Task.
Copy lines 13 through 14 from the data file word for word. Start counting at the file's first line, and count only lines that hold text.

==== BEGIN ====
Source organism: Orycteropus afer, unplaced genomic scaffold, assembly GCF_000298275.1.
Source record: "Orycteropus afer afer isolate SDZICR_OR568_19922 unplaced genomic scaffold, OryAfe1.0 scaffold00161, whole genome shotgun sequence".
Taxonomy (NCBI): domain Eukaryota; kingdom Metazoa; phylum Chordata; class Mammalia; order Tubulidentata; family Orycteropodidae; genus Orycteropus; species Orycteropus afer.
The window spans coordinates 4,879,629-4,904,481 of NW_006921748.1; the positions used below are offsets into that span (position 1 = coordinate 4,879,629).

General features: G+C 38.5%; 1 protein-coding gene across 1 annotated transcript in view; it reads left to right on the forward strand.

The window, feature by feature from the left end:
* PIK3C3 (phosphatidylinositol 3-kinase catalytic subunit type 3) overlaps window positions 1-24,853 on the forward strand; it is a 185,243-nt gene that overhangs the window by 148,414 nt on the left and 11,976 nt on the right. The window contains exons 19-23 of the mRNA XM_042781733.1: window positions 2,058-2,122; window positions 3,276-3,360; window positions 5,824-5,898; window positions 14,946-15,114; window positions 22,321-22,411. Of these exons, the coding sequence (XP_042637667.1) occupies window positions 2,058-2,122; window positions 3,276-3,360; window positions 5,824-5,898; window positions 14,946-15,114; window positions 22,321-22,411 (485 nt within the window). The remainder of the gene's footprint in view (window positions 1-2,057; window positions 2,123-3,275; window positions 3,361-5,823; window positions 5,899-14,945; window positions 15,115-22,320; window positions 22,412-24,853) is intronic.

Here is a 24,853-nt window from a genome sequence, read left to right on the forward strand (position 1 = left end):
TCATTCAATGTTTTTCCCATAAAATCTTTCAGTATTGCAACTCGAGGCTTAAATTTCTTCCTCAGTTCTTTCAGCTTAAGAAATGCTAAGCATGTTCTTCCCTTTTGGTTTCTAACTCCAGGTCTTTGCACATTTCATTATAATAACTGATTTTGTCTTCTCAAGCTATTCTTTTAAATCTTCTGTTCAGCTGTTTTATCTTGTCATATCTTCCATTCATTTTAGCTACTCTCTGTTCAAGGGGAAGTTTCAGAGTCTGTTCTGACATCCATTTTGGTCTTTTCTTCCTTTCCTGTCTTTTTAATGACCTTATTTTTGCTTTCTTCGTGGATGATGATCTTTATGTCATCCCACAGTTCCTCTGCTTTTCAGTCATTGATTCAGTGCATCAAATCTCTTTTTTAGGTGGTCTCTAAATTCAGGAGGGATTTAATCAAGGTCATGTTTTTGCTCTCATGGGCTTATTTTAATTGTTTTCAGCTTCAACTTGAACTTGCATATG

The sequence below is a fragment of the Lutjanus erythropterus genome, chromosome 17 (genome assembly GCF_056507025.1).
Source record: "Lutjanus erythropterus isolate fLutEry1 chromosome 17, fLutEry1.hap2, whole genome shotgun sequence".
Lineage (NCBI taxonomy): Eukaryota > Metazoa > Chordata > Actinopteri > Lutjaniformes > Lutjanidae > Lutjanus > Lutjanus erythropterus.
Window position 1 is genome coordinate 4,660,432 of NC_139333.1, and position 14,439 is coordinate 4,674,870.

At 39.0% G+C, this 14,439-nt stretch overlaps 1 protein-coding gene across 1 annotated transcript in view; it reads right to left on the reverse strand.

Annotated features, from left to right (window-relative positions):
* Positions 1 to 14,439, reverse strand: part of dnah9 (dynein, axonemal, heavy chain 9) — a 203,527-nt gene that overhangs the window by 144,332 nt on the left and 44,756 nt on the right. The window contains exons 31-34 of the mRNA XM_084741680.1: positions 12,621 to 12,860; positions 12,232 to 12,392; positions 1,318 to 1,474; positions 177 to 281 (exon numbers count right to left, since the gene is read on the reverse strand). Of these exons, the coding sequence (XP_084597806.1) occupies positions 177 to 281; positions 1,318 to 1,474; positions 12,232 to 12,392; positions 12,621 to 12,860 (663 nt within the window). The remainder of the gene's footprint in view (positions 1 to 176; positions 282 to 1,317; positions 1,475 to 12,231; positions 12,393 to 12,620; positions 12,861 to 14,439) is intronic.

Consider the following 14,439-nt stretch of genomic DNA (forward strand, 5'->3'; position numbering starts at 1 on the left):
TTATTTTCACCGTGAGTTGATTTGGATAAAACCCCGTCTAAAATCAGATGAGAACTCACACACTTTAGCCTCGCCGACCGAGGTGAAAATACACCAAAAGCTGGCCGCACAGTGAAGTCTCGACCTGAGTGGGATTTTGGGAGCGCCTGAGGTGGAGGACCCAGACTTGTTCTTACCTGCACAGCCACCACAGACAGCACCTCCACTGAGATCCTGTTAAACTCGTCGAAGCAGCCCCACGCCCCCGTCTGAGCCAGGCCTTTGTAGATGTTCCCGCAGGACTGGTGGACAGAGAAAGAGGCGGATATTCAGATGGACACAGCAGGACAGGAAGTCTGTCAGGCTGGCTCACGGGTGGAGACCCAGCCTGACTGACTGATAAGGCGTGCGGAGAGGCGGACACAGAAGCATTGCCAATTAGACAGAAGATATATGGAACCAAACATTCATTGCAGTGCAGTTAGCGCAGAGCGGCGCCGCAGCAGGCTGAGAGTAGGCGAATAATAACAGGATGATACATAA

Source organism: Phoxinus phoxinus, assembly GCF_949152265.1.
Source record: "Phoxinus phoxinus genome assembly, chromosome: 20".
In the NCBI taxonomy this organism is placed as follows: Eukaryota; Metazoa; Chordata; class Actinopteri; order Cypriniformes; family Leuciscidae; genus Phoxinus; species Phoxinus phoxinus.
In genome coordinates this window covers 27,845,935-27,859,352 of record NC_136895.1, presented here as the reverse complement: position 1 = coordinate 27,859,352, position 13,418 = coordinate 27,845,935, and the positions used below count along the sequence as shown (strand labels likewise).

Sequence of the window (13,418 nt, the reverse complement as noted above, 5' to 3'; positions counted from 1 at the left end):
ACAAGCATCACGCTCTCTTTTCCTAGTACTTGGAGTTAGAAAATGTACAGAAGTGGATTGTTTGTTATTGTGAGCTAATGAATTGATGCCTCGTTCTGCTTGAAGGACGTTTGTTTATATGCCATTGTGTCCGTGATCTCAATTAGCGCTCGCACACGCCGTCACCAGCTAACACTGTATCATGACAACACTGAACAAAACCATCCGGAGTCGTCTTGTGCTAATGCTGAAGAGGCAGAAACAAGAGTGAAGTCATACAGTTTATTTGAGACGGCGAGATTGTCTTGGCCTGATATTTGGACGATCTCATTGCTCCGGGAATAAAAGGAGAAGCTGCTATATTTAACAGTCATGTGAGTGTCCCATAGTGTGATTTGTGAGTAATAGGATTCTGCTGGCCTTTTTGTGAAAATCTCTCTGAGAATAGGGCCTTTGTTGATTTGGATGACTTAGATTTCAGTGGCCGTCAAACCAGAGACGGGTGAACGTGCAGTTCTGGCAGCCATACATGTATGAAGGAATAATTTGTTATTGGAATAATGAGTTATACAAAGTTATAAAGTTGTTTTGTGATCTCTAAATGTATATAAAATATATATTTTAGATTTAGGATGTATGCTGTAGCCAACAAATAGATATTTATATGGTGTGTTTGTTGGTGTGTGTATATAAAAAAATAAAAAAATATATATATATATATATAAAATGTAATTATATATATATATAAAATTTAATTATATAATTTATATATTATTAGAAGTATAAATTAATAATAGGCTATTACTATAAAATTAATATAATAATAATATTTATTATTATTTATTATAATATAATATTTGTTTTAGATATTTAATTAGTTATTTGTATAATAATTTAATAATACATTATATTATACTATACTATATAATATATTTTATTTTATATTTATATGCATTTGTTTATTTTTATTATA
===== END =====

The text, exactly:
Window position 1 is genome coordinate 4,660,432 of NC_139333.1, and position 14,439 is coordinate 4,674,870.

At 39.0% G+C, this 14,439-nt stretch overlaps 1 protein-coding gene across 1 annotated transcript in view; it reads right to left on the reverse strand.